A lot of folks are becoming more forgetful and sloppy with themselves and their chores over the years. Probably the first thing that pops into their minds is that they’re on the way to dealing with a form of dementia/serious cognitive impairment some years later.
But a new study that UPI.com speaks about tells us that mild cognitive impairment (MCI) in older adults doesn’t necessarily have to lead to dementia – in fact, those mild symptoms can even go away some years later.
Many participants recovered their mental health
A diverse group of Americans was assessed for the new study. There were about 2,900 participants who had an average age around the mid-70s, and they were tracked for about six years. Seven hundred fifty-two of these folks were diagnosed with mild cognitive impairment. About half of them managed to recover and no longer manifest the symptoms some years later.
Jennifer Manly, the lead author of the study and a neuropsychology professor at Columbia University from New York City, declared as quoted by UPI.com:
We wanted to gain more knowledge about the earliest stages of dementia, as a potential time window for dementia prevention or intervention strategies.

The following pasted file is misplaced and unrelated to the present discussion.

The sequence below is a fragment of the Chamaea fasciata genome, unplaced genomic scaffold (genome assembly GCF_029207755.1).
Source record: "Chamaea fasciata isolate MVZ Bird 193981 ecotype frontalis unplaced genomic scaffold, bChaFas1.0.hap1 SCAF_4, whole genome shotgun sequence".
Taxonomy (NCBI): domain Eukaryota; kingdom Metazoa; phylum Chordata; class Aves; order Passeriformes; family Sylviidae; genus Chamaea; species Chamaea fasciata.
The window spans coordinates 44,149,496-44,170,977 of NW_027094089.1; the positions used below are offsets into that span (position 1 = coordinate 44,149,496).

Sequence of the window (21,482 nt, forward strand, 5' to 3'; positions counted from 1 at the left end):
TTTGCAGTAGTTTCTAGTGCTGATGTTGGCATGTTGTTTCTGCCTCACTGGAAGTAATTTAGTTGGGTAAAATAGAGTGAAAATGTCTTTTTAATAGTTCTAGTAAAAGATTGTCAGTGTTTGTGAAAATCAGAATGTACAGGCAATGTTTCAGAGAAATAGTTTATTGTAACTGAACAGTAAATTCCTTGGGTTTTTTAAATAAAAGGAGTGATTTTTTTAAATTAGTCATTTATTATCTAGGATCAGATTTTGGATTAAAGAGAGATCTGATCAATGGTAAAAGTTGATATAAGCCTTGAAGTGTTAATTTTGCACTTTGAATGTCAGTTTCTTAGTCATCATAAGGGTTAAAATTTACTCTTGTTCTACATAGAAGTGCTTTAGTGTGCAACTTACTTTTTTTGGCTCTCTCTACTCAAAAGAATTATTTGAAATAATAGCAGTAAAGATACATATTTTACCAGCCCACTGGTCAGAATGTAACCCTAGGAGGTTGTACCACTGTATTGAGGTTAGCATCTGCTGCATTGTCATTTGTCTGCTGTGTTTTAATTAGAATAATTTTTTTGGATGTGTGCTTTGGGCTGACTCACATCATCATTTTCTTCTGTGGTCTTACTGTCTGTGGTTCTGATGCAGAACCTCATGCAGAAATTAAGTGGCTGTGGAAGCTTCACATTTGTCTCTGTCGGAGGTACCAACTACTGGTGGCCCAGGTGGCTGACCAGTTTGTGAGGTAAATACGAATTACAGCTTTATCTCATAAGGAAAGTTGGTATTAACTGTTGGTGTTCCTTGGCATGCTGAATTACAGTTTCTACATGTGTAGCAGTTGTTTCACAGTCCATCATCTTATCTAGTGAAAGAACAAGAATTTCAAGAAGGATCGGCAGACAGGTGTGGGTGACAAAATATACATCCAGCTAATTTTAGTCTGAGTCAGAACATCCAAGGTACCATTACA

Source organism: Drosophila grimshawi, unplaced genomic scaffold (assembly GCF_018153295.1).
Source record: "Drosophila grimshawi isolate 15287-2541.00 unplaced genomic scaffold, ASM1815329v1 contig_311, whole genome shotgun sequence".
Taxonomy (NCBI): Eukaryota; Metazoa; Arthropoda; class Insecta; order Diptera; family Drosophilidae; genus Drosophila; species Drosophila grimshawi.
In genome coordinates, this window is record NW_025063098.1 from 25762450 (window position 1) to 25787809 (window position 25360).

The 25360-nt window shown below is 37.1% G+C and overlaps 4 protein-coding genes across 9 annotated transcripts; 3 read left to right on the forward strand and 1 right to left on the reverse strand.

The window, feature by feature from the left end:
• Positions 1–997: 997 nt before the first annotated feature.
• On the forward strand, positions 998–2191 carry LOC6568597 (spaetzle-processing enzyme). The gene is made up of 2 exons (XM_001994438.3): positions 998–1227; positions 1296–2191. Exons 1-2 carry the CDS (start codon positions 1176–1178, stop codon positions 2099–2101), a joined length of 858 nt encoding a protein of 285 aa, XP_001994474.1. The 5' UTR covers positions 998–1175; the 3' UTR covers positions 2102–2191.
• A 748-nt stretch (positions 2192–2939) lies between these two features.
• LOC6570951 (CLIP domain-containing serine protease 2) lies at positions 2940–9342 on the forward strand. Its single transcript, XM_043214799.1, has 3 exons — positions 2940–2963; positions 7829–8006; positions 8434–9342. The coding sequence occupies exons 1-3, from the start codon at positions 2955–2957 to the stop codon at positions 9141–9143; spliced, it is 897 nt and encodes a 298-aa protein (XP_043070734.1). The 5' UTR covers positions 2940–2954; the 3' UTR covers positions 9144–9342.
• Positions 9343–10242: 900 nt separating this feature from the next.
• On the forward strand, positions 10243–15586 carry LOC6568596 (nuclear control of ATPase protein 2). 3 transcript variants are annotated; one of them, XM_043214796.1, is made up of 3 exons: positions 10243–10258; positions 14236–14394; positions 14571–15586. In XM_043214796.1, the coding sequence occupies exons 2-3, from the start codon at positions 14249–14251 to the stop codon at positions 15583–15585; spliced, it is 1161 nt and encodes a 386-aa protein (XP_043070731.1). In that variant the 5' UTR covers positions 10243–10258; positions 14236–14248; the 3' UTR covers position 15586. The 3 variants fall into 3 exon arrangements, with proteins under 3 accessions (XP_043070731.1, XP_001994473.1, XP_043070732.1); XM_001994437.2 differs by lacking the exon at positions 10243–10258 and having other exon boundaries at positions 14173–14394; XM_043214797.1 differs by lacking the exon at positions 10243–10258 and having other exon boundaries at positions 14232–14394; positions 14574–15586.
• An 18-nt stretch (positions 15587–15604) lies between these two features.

The scientist also explained, as quoted by the same source:
Most prior MCI studies are conducted among only non-Hispanic White older adults who seek help from a doctor who specializes in memory disorders.
According to Alzheimer’s Disease International, the current estimation is that there are more than 55 million people across the globe who live with dementia. Furthermore, the same source tells us that 60% of those persons suffering from dementia live in underdeveloped countries, where incomes are generally considered low and middle.
Need another terrifying fact regarding dementia? The Alzheimer’s Disease International also reveals that every three seconds around the world, another dementia case emerges.